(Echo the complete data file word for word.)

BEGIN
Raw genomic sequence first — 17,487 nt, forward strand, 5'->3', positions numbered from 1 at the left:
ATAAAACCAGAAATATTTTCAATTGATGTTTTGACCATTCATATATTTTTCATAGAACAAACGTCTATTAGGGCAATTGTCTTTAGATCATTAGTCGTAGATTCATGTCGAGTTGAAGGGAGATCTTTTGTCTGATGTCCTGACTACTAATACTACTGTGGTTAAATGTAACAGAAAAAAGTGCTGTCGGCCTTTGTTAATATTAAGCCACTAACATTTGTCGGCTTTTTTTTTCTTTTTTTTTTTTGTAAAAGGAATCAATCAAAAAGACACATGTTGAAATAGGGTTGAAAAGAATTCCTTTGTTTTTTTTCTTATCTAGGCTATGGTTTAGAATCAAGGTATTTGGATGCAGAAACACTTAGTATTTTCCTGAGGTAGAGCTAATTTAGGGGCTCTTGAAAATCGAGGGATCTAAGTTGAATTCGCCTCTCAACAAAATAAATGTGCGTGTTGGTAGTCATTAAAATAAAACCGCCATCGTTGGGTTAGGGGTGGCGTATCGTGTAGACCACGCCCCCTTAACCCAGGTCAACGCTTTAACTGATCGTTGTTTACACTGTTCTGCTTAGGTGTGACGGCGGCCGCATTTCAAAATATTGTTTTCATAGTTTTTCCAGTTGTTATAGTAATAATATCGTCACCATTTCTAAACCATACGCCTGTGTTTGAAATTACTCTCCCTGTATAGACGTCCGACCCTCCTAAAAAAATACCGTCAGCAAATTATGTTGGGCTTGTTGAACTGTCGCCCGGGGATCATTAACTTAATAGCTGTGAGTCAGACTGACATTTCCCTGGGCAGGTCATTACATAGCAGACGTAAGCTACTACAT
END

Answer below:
Raw genomic sequence first — 17,487 nt, forward strand, 5'->3', positions numbered from 1 at the left:
ATAAAACCAGAAATATTTTCAATTGATGTTTTGACCATTCATATATTTTTCATAGAACAAACGTCTATTAGGGCAATTGTCTTTAGATCATTAGTCGTAGATTCATGTCGAGTTGAAGGGAGATCTTTTGTCTGATGTCCTGACTACTAATACTACTGTGGTTAAATGTAACAGAAAAAAGTGCTGTCGGCCTTTGTTAATATTAAGCCACTAACATTTGTCGGCTTTTTTTTTCTTTTTTTTTTTTGTAAAAGGAATCAATCAAAAAGACACATGTTGAAATAGGGTTGAAAAGAATTCCTTTGTTTTTTTTCTTATCTAGGCTATGGTTTAGAATCAAGGTATTTGGATGCAGAAACACTTAGTATTTTCCTGAGGTAGAGCTAATTTAGGGGCTCTTGAAAATCGAGGGATCTAAGTTGAATTCGCCTCTCAACAAAATAAATGTGCGTGTTGGTAGTCATTAAAATAAAACCGCCATCGTTGGGTTAGGGGTGGCGTATCGTGTAGACCACGCCCCCTTAACCCAGGTCAACGCTTTAACTGATCGTTGTTTACACTGTTCTGCTTAGGTGTGACGGCGGCCGCATTTCAAAATATTGTTTTCATAGTTTTTCCAGTTGTTATAGTAATAATATCGTCACCATTTCTAAACCATACGCCTGTGTTTGAAATTACTCTCCCTGTATAGACGTCCGACCCTCCTAAAAAAATACCGTCAGCAAATTATGTTGGGCTTGTTGAACTGTCGCCCGGGGATCATTAACTTAATAGCTGTGAGTCAGACTGACATTTCCCTGGGCAGGTCATTACATAGCAGACGTAAGCTACTACAT